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The Madeleine Village

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The Forte House of Reignac

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La Roque Saint-Christophe – Troglodyte fort and city

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Le Conquil – Troglodyte site

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Troglodytic sites in the Dordogne: a fascinating journey through time

The cliffs of Périgord are home to numerous troglodyte dwellings. From simple shelters to real villages created in the rock, these sites are unmissable when you come to visit our region. You will be amazed to see to what extent these habitats allowed our ancestors to protect themselves by overlooking the Périgord valleys. Of La Roque-Saint-Christophe to Belvès via the village of Madeleine, follow the leader ! But do you know the definition of a cave or cave dwelling? 

What is a troglodyte dwelling?

THEetymology from the word troglodyte means that it is a human being who lives in a cave, dug place in a cliff or natural cave.
The troglodyte can stay in this dwelling temporarily or permanently.
It was during the Neolithic that men began to create these rock cavities. They begin to settle down at this time.
Do not confuse: the troglodyte therefore designates the person who inhabits a troglodyte site or village.


We estimate at 25 the number of troglodytes who lived in these habitats at the beginning of the 20th century.

Which troglodyte villages to visit in the Vézère valley?


The region of the Vézère valley is very rich in troglodyte villages, each with their own specificity.

La Roque-Saint-Christophe: the most impressive cliff from Périgord Noir

La Roque-Saint-Christophe is an immense cliff between Les Eyzies et Montignac-Lascaux. The natural cavities of the limestone wall, more than a kilometer long and 80 meters high, served as shelter for troglodytes from prehistory. To Middle ages and until the beginning of the Renaissance, a fort and a village were established. The visit to this city is particularly interesting because you will be able to see how the inhabitants have created tools to improve their developments.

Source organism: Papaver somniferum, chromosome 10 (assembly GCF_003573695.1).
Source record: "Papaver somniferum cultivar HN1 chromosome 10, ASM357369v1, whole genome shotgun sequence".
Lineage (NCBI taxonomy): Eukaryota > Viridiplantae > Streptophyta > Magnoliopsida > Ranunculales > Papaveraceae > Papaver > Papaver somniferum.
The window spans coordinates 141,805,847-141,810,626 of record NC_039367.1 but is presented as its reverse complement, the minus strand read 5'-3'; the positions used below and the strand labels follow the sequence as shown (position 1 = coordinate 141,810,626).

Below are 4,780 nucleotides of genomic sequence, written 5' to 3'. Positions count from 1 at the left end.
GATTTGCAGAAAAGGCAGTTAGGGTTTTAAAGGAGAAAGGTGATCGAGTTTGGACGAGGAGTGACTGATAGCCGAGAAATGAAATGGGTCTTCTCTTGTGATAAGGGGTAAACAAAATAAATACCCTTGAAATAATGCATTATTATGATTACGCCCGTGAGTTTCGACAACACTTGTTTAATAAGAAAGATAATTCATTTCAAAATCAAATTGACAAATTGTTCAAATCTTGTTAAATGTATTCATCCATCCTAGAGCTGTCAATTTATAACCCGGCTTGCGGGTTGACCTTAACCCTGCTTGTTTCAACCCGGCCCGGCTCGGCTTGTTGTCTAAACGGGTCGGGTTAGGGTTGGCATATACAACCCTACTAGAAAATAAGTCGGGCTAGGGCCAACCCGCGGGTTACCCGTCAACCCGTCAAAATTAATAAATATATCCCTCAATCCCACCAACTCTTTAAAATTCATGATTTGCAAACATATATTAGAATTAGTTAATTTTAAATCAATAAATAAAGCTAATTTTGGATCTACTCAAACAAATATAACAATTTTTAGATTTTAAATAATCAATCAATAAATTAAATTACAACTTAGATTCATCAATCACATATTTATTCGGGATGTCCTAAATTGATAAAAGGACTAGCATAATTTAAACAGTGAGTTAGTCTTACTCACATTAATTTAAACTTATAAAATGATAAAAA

The troglodyte village of La Madeleine: witness to the prehistoric past of the Vézére valley

Not far from the La Roque-Saint-Christophe site, Tursac, stop at Madeleine. You will be able to discover shelters reconstructed with period materials to evoke the habits and customs of the inhabitants of this cliff. Within this troglodyte city, enjoy an educational journey with a museography accessible to all.

The site has been occupied for more than 17 years.
From Prehistory to the Middle Ages, troglodyte life is discussed from all its angles (baking bread but also defensive paraphernalia!). For several years the site has been home to a peasant farm with local produce.

The Maison Forte de Reignac, the most unusual site 

The location of Maison Forte is impressive: this cliff castle overlooks the Vézère valley. Although it was classified as a Historic Monument in 1964, the site has been inhabited for more than 20 years. Indeed, the hunter-gatherers gave way to the lords of Reignac, whose weapons room or the great hall of honor can be seen. You can also enjoy the incredible views and panoramas offered by the Maison Forte de Reignac.

Le Conquil, the authentic rock shelter

The walk built in the cliff allows you to admire the village of Saint-Léon-sur-Vézère, class Most Beautiful Villages of France but also to get as close as possible to this authentic troglodyte habitat. In a shaded park, the Conquil site welcomes you from April to All Saints' Day.  

Which troglodyte villages to visit in the Dordogne valley?

Belvès, classified as one of the “Most Beautiful Villages in France”»

This village whose name means “beautiful view” is also worth a detour! Indeed, Belvès contains real gems with its 16th century castle but also 13th century churches. You can also enjoy the market which takes place in a very beautiful market hall. To this already very rich heritage, you can add troglodyte dwellings which have been designed to explain the daily life of the peasants who lived there in the Middle Ages. Belvès is also the starting point for hikes on foot, by bike or on horseback allowing you to discover magnificent landscapes.

La Roque Gageac and its troglodyte fort

In the Black Périgord There is also a very beautiful village that runs along the Dordogne. You can stroll there to appreciate its small streets and its buildings with slate roofs. It is by climbing along the cliff that you can discover the Fort of Roque Gageac which, from the height of its 120 m, tells part of the history of France. Do not hesitate to follow a guide to find out more. And be careful, the view is incredible.  

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